Justice in the Balkans: Prosecuting War Crimes in the Hague Tribunal (Chicago Series in Law and Society)
By: John Hagan (author)Hardback
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Called a fig leaf for inaction by many at its inception, the International Criminal Tribunal for the Former Yugoslavia has surprised its critics by growing from an unfunded U.N. Security Council resolution to an institution with more than 1,000 employees and a $100 million annual budget. With Slobodan Milosevic now on trial and more than forty fellow indictees currently detained, the success of the Hague tribunal has forced many to reconsider the prospects of international justice. John Hagan's "Justice in the Balkans" is a powerful firsthand look at the inner workings of the tribunal as it has moved from an experimental organization initially viewed as irrelevant to the first truly effective international court since Nuremberg. Creating an institution that transcends national borders is a challenge fraught with political and organizational difficulties, yet, as Hagan describes here, the Hague tribunal has increasingly met these difficulties head-on and overcome them. The chief reason for its success, he argues, is the people who have shaped it, particularly its charismatic chief prosecutor, Louise Arbour. With drama and immediacy, "Justice in the Balkans" re-creates how Arbour worked with others to turn the tribunal's fortunes around, reversing its initial failure to arrest and convict significant figures and advancing the tribunal's agenda to the point at which Arbour and her colleagues, including her successor, Carla Del Ponte (nicknamed the Bulldog), were able to indict Milosevic himself. Leading readers through the investigations and criminal proceedings of the tribunal, Hagan offers the most original account of the foundation and maturity of the institution. "Justice in the Balkans" brilliantly shows how an international social movement for human rights in the Balkans was transformed into a pathbreaking legal institution and a new transnational legal field. The Hague tribunal becomes, in Hagan's work, a stellar example of how individuals working with collective purpose can make a profound difference. "The Hague tribunal reaches into only one house of horrors among many; but, within the wisely precise remit given to it, it has beamed the light of justice into the darkness of man's inhumanity, to woman as well as to man." "The Times" (London)"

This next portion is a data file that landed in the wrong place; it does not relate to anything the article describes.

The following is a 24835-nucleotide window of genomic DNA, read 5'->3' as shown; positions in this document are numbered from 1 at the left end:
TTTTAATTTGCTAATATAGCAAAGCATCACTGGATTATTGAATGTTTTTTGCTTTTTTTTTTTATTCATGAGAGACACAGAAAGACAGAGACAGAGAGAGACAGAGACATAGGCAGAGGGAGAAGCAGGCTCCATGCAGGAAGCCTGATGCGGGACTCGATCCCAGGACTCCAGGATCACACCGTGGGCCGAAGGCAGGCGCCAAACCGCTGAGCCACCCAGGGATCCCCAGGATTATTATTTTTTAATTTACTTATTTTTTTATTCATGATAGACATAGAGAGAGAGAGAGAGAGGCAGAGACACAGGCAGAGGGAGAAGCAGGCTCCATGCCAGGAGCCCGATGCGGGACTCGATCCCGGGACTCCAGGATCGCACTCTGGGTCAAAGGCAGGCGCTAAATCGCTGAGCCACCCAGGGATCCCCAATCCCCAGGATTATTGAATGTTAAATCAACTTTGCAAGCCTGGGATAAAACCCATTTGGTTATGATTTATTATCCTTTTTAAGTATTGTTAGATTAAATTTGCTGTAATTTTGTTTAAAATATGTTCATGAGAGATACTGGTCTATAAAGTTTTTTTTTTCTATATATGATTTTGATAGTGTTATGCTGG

John Hagan is the John D. MacArthur Professor of Sociology and Law at Northwestern University, University Professor of Law and Sociology at the University of Toronto, and Senior Research Fellow at the American Bar Foundation. A Guggenheim fellow, he is past president of the American Society of Criminology and the author or coauthor of ten books, most recently "Northern Passage: American Vietnam War Resisters in Canada," which received the Albert J. Reiss Distinguished Scholar Award from the American Sociological Association.
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- ID: 9780226312286
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